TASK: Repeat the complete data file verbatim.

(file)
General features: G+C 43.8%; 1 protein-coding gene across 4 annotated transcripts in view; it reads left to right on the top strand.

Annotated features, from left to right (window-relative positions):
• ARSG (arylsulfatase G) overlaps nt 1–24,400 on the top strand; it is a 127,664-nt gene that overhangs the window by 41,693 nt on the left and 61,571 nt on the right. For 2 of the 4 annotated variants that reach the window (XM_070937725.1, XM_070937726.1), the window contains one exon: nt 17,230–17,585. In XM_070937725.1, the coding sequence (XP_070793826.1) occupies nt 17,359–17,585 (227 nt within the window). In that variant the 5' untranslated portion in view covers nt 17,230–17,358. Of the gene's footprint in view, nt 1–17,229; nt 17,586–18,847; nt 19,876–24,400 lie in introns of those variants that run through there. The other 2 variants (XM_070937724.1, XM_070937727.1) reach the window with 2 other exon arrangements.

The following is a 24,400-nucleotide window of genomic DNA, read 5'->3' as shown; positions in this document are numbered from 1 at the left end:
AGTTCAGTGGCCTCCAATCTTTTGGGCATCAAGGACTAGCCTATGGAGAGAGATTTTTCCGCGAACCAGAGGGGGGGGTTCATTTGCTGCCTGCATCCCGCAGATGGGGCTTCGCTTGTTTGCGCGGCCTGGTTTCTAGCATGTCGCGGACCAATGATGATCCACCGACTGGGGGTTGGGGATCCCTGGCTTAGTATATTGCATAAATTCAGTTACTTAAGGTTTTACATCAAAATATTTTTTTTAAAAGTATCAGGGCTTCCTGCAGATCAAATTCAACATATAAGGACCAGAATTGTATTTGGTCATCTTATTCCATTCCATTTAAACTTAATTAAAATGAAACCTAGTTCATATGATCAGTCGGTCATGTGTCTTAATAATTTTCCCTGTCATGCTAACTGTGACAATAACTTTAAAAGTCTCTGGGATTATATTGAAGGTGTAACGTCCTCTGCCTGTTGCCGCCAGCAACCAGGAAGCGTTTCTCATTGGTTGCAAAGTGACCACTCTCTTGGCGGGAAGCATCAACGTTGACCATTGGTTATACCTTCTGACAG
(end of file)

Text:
General features: G+C 43.8%; 1 protein-coding gene across 4 annotated transcripts in view; it reads left to right on the top strand.

Annotated features, from left to right (window-relative positions):
• ARSG (arylsulfatase G) overlaps nt 1–24,400 on the top strand; it is a 127,664-nt gene that overhangs the window by 41,693 nt on the left and 61,571 nt on the right. For 2 of the 4 annotated variants that reach the window (XM_070937725.1, XM_070937726.1), the window contains one exon: nt 17,230–17,585. In XM_070937725.1, the coding sequence (XP_070793826.1) occupies nt 17,359–17,585 (227 nt within the window). In that variant the 5' untranslated portion in view covers nt 17,230–17,358. Of the gene's footprint in view, nt 1–17,229; nt 17,586–18,847; nt 19,876–24,400 lie in introns of those variants that run through there. The other 2 variants (XM_070937724.1, XM_070937727.1) reach the window with 2 other exon arrangements.

The following is a 24,400-nucleotide window of genomic DNA, read 5'->3' as shown; positions in this document are numbered from 1 at the left end:
AGTTCAGTGGCCTCCAATCTTTTGGGCATCAAGGACTAGCCTATGGAGAGAGATTTTTCCGCGAACCAGAGGGGGGGGTTCATTTGCTGCCTGCATCCCGCAGATGGGGCTTCGCTTGTTTGCGCGGCCTGGTTTCTAGCATGTCGCGGACCAATGATGATCCACCGACTGGGGGTTGGGGATCCCTGGCTTAGTATATTGCATAAATTCAGTTACTTAAGGTTTTACATCAAAATATTTTTTTTAAAAGTATCAGGGCTTCCTGCAGATCAAATTCAACATATAAGGACCAGAATTGTATTTGGTCATCTTATTCCATTCCATTTAAACTTAATTAAAATGAAACCTAGTTCATATGATCAGTCGGTCATGTGTCTTAATAATTTTCCCTGTCATGCTAACTGTGACAATAACTTTAAAAGTCTCTGGGATTATATTGAAGGTGTAACGTCCTCTGCCTGTTGCCGCCAGCAACCAGGAAGCGTTTCTCATTGGTTGCAAAGTGACCACTCTCTTGGCGGGAAGCATCAACGTTGACCATTGGTTATACCTTCTGACAG